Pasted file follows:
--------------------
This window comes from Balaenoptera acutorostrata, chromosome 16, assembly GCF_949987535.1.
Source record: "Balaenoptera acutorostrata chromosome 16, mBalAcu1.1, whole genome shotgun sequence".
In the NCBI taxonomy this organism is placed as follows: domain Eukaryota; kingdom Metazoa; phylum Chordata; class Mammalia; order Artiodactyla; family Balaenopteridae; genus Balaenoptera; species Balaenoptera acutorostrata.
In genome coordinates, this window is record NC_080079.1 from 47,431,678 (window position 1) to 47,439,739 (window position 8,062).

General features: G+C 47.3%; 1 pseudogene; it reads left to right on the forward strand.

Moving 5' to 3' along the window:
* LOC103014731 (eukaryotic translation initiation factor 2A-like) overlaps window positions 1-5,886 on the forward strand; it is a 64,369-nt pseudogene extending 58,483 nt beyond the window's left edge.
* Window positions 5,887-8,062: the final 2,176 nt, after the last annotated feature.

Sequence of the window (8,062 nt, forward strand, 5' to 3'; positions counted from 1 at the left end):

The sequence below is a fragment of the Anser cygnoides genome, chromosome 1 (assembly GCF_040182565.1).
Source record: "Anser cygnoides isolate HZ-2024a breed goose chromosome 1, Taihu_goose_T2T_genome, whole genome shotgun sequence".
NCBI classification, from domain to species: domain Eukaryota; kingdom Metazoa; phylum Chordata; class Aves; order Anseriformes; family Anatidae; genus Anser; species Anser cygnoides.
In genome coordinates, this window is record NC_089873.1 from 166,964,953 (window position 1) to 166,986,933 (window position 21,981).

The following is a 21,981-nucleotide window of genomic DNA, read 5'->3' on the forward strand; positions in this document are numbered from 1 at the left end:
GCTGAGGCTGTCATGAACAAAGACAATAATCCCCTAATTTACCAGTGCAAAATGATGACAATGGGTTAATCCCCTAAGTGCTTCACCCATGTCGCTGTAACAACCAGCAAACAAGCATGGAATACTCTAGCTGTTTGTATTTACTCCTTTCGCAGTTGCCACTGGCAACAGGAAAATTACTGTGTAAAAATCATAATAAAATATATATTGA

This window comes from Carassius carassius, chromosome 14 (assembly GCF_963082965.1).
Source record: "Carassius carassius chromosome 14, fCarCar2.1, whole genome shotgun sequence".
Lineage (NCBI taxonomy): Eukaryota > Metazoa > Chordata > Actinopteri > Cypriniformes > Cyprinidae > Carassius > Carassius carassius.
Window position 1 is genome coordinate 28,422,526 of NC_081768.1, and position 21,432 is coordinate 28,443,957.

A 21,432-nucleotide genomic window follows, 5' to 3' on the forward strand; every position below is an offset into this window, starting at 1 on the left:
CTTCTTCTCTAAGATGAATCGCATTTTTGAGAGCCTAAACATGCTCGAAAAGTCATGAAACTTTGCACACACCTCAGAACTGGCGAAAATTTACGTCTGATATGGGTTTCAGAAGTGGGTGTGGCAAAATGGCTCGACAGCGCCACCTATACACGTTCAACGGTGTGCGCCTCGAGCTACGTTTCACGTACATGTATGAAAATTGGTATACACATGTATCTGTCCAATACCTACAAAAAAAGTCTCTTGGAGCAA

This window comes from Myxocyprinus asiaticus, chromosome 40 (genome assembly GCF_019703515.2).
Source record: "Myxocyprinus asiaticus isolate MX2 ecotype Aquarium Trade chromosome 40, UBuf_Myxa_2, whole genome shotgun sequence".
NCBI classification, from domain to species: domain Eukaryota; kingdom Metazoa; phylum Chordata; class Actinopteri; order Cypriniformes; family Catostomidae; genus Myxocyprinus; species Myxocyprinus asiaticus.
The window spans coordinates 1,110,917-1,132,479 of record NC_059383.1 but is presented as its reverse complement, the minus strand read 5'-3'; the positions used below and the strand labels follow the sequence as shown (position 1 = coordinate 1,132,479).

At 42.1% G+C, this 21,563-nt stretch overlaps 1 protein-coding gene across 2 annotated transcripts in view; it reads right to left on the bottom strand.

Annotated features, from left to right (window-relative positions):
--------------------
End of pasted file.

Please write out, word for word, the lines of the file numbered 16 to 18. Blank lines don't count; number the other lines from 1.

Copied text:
This window comes from Carassius carassius, chromosome 14 (assembly GCF_963082965.1).
Source record: "Carassius carassius chromosome 14, fCarCar2.1, whole genome shotgun sequence".
Lineage (NCBI taxonomy): Eukaryota > Metazoa > Chordata > Actinopteri > Cypriniformes > Cyprinidae > Carassius > Carassius carassius.